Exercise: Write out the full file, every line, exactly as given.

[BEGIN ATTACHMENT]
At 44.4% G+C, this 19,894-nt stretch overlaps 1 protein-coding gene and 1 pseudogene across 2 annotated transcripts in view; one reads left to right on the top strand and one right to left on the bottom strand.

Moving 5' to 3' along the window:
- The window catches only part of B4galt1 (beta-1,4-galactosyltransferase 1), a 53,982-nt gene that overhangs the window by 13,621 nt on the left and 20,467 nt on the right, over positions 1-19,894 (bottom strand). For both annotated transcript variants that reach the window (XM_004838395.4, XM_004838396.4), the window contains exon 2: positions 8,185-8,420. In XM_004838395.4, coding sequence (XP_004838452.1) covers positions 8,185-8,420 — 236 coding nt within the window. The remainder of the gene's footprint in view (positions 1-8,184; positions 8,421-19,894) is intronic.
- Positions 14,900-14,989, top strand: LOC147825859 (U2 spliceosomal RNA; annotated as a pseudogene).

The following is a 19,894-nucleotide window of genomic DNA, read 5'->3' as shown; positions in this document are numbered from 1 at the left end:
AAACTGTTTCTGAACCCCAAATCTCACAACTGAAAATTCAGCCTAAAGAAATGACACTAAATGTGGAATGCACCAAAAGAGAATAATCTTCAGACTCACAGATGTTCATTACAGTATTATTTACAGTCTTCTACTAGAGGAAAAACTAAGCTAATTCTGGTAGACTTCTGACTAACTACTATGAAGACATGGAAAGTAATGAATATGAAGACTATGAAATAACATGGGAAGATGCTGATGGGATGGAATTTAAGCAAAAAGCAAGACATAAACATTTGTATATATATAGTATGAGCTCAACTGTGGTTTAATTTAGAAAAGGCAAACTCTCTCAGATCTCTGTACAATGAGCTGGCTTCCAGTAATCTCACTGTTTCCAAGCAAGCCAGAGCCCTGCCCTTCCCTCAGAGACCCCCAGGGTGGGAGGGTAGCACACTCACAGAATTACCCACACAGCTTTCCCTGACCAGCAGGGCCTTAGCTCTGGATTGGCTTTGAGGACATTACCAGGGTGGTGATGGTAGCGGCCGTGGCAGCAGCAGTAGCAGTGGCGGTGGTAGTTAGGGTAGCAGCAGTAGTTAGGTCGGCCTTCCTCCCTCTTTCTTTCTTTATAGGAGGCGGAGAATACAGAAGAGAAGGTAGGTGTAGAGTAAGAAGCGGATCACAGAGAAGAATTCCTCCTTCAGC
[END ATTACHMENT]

At 44.4% G+C, this 19,894-nt stretch overlaps 1 protein-coding gene and 1 pseudogene across 2 annotated transcripts in view; one reads left to right on the top strand and one right to left on the bottom strand.

Moving 5' to 3' along the window:
- The window catches only part of B4galt1 (beta-1,4-galactosyltransferase 1), a 53,982-nt gene that overhangs the window by 13,621 nt on the left and 20,467 nt on the right, over positions 1-19,894 (bottom strand). For both annotated transcript variants that reach the window (XM_004838395.4, XM_004838396.4), the window contains exon 2: positions 8,185-8,420. In XM_004838395.4, coding sequence (XP_004838452.1) covers positions 8,185-8,420 — 236 coding nt within the window. The remainder of the gene's footprint in view (positions 1-8,184; positions 8,421-19,894) is intronic.
- Positions 14,900-14,989, top strand: LOC147825859 (U2 spliceosomal RNA; annotated as a pseudogene).

The following is a 19,894-nucleotide window of genomic DNA, read 5'->3' as shown; positions in this document are numbered from 1 at the left end:
AAACTGTTTCTGAACCCCAAATCTCACAACTGAAAATTCAGCCTAAAGAAATGACACTAAATGTGGAATGCACCAAAAGAGAATAATCTTCAGACTCACAGATGTTCATTACAGTATTATTTACAGTCTTCTACTAGAGGAAAAACTAAGCTAATTCTGGTAGACTTCTGACTAACTACTATGAAGACATGGAAAGTAATGAATATGAAGACTATGAAATAACATGGGAAGATGCTGATGGGATGGAATTTAAGCAAAAAGCAAGACATAAACATTTGTATATATATAGTATGAGCTCAACTGTGGTTTAATTTAGAAAAGGCAAACTCTCTCAGATCTCTGTACAATGAGCTGGCTTCCAGTAATCTCACTGTTTCCAAGCAAGCCAGAGCCCTGCCCTTCCCTCAGAGACCCCCAGGGTGGGAGGGTAGCACACTCACAGAATTACCCACACAGCTTTCCCTGACCAGCAGGGCCTTAGCTCTGGATTGGCTTTGAGGACATTACCAGGGTGGTGATGGTAGCGGCCGTGGCAGCAGCAGTAGCAGTGGCGGTGGTAGTTAGGGTAGCAGCAGTAGTTAGGTCGGCCTTCCTCCCTCTTTCTTTCTTTATAGGAGGCGGAGAATACAGAAGAGAAGGTAGGTGTAGAGTAAGAAGCGGATCACAGAGAAGAATTCCTCCTTCAGC